Every week we get Down & Dirty, in which we break down our favorite unique seasonal fruits, vegetables, and more.
Currants just look fancy. Perhaps it’s not a coincidence, then, that they are used in the world’s most expensive fruit preserve, la confiture de Groseilles de Bar-le-Duc, made in France. For each jar, the currants are painstakingly hand-seeded with a feather quill (yes, really) to maintain the berries’ shape and consistency. The resulting jam is stunning, the suspended tiny translucent berries look like oversized jewel-toned caviar. You won't need a quill or an entire afternoon to enjoy currants at home, though -- we promise.
White currants aren’t a different fruit -- they’re classified as the same species as red currants, just a colorless cultivar. Blackcurrants, on the other hand, aren’t simply a darker version of the same berry. They're in the same family, but an entirely different species. Dried currants are especially perplexing, as those actually aren’t currants at all: they’re small dried grapes called Zante currants. With that straightened out, now’s the time to look for currants at a farmers market near you.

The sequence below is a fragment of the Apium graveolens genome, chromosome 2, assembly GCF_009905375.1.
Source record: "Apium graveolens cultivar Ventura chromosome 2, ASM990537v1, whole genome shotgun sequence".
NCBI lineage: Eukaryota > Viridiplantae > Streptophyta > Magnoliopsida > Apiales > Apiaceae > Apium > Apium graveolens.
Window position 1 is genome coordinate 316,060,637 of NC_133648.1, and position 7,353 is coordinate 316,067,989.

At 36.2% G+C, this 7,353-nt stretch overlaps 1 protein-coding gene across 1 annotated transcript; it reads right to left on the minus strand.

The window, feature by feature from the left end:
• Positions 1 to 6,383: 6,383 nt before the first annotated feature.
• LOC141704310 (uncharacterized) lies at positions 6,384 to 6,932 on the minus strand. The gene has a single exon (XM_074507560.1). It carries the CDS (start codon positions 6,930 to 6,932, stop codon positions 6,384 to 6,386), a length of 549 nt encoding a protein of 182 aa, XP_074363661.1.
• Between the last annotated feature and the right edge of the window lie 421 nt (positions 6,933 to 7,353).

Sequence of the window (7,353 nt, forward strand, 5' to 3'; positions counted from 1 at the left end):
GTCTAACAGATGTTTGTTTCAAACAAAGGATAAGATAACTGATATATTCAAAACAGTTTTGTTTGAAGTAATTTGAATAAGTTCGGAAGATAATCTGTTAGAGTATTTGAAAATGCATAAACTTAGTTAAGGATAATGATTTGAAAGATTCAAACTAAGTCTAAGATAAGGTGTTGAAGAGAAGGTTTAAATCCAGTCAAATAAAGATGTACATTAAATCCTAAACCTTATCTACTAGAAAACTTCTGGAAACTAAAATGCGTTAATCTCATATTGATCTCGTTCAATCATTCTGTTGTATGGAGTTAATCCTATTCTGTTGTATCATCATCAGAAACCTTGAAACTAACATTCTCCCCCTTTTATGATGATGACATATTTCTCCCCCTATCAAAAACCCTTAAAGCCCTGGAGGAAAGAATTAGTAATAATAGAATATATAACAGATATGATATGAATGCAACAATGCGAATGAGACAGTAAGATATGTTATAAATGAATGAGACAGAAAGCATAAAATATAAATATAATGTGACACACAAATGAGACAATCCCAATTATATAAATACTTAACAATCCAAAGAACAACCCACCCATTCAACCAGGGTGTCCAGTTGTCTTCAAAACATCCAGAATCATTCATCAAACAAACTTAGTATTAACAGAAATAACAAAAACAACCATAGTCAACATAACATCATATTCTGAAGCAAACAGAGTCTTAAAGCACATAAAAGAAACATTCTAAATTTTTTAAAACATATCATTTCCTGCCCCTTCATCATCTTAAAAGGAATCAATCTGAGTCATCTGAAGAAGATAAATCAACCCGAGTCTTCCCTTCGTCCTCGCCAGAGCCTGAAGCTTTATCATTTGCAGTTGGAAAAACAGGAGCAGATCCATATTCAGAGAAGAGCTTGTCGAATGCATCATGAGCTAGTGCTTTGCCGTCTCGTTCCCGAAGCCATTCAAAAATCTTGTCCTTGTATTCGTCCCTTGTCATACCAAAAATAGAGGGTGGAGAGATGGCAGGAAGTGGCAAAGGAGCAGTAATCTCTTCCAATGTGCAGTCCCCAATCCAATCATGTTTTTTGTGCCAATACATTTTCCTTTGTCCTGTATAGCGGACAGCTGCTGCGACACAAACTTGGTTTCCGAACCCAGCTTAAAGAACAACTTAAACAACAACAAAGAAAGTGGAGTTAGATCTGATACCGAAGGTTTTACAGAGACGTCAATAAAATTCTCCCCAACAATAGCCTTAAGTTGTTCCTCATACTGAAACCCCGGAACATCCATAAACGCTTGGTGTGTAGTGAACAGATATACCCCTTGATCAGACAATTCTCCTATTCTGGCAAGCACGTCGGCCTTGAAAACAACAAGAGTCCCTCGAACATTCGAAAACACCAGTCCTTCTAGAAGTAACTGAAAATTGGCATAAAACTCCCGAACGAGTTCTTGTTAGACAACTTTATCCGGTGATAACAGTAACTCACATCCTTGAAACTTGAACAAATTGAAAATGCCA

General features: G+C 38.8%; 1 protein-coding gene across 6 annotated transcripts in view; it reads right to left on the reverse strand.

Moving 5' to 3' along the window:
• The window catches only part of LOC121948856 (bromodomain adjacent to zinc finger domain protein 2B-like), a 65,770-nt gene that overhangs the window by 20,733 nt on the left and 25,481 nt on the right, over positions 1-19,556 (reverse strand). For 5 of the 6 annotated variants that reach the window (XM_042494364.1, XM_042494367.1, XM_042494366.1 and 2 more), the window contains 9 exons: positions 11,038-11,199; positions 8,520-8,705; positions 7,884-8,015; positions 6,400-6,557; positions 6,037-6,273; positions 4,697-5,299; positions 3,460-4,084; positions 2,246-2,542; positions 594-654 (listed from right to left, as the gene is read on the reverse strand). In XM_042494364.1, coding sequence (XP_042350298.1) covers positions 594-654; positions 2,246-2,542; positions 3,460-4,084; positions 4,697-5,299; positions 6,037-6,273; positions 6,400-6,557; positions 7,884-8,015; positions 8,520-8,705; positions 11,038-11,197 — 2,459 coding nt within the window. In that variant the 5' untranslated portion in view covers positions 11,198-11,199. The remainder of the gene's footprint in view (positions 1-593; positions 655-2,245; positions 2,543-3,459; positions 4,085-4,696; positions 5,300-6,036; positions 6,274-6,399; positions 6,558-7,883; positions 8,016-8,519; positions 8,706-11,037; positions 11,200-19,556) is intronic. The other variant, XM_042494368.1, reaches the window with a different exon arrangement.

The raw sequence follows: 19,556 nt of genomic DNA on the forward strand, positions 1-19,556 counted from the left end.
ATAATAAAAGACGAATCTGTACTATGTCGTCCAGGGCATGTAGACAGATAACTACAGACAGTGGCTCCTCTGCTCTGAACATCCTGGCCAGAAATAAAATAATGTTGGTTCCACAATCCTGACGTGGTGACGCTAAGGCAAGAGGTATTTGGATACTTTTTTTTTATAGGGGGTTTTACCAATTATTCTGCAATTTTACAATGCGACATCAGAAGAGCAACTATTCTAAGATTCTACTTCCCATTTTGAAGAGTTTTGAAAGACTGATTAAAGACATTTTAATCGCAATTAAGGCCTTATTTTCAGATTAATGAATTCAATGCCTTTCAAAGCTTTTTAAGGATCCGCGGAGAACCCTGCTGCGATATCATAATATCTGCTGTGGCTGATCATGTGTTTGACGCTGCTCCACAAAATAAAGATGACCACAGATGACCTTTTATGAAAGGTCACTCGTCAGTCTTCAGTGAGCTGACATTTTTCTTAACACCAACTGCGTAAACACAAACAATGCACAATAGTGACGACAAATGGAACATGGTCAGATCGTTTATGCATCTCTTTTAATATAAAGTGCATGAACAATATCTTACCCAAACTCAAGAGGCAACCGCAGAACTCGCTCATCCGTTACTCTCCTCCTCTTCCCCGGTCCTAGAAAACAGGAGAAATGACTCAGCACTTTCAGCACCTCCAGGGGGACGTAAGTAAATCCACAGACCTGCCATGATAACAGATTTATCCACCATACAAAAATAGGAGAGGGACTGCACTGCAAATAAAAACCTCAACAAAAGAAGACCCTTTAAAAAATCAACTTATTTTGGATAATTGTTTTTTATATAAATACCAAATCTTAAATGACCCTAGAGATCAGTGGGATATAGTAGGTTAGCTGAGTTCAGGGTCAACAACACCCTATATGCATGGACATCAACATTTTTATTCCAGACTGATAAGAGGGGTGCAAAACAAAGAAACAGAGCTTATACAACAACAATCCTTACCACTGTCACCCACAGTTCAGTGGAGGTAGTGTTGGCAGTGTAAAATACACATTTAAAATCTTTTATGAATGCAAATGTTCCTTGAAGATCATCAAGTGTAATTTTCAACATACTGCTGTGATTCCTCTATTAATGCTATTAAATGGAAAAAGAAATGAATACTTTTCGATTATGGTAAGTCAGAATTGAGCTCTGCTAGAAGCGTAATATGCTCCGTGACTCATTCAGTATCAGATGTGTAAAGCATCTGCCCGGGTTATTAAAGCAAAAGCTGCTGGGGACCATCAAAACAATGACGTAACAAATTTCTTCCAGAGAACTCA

How to Store and Prep
Currants don't last long, so use them within a few days and always wait to wash them until you're ready to use them. To maximize their shelf life, Elizabeth Schneider recommends storing them in the refrigerator, spread out in a single layer on top of a dish or tray lined with paper towels. No need for topping and tailing with currants -- the individual berries (1) can be used whole, once you’ve separated them from the strig (2). To do this, either gently pull the berries off one at a time, or rake through the clusters with the tines of a fork if you aren’t opposed to a few crushed berries.
How to Use
Like gooseberries, red currants are often used in desserts. Try them in a crumble, a tart, or a pie. Turn them into a sorbet or swirl them into ice cream. Have you ever enjoyed frozen grapes on a hot summer day? You can do with same thing with red currants. Add them to cakes and muffins, but don’t limit yourself to sweet applications -- use red currants in a salad, salad dressing, or a chutney. If you're a little more adventurous, eat them with a roasted loin of deer and chestnuts. Pop a few berries (or a tiny strig) in a beverage for a refreshing splash of color and get ready to enjoy red (and white) currants all week long:
Friday: Vanilla Panna Cotta with Red Currant and Raspberry Coulis
Saturday: Red Currant Jam (No quill feather de-seeding required.)
Sunday: White Currant Tart
Monday: Red Currant Samosas with Maple Syrup Custard
Tuesday: Red, White, and Blue Quinoa Berry Salad
Wednesday: White Currant and Whisky Semifreddo
Thursday: Lemongrass Vanilla Almond Poppyseed Red Currant Teacake
Photos by James Ransom
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